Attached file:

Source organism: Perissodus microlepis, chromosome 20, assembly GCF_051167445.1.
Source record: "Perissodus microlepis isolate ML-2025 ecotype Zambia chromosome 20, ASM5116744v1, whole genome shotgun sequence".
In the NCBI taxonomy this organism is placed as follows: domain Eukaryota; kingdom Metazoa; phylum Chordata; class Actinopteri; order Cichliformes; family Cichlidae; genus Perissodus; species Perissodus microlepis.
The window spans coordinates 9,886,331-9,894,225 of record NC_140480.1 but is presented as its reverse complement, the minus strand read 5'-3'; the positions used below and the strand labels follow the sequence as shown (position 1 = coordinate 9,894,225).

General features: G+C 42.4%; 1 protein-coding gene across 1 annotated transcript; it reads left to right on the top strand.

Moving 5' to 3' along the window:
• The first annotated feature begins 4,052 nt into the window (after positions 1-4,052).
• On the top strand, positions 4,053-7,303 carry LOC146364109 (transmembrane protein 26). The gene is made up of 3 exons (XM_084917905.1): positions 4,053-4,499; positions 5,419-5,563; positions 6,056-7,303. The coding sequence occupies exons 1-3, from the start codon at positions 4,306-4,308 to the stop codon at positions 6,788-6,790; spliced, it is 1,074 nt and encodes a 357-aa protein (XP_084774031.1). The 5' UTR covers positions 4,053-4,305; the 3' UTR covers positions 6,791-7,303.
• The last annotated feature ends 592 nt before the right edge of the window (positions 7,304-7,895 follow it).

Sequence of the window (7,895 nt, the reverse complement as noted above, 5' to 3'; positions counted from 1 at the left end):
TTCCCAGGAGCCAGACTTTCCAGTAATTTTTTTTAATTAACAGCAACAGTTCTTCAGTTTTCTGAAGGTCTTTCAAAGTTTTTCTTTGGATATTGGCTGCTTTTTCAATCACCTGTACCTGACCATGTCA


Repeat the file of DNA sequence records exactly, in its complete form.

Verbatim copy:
Source organism: Perissodus microlepis, chromosome 20, assembly GCF_051167445.1.
Source record: "Perissodus microlepis isolate ML-2025 ecotype Zambia chromosome 20, ASM5116744v1, whole genome shotgun sequence".
In the NCBI taxonomy this organism is placed as follows: domain Eukaryota; kingdom Metazoa; phylum Chordata; class Actinopteri; order Cichliformes; family Cichlidae; genus Perissodus; species Perissodus microlepis.
The window spans coordinates 9,886,331-9,894,225 of record NC_140480.1 but is presented as its reverse complement, the minus strand read 5'-3'; the positions used below and the strand labels follow the sequence as shown (position 1 = coordinate 9,894,225).

General features: G+C 42.4%; 1 protein-coding gene across 1 annotated transcript; it reads left to right on the top strand.

Moving 5' to 3' along the window:
• The first annotated feature begins 4,052 nt into the window (after positions 1-4,052).
• On the top strand, positions 4,053-7,303 carry LOC146364109 (transmembrane protein 26). The gene is made up of 3 exons (XM_084917905.1): positions 4,053-4,499; positions 5,419-5,563; positions 6,056-7,303. The coding sequence occupies exons 1-3, from the start codon at positions 4,306-4,308 to the stop codon at positions 6,788-6,790; spliced, it is 1,074 nt and encodes a 357-aa protein (XP_084774031.1). The 5' UTR covers positions 4,053-4,305; the 3' UTR covers positions 6,791-7,303.
• The last annotated feature ends 592 nt before the right edge of the window (positions 7,304-7,895 follow it).

Sequence of the window (7,895 nt, the reverse complement as noted above, 5' to 3'; positions counted from 1 at the left end):
TTCCCAGGAGCCAGACTTTCCAGTAATTTTTTTTAATTAACAGCAACAGTTCTTCAGTTTTCTGAAGGTCTTTCAAAGTTTTTCTTTGGATATTGGCTGCTTTTTCAATCACCTGTACCTGACCATGTCA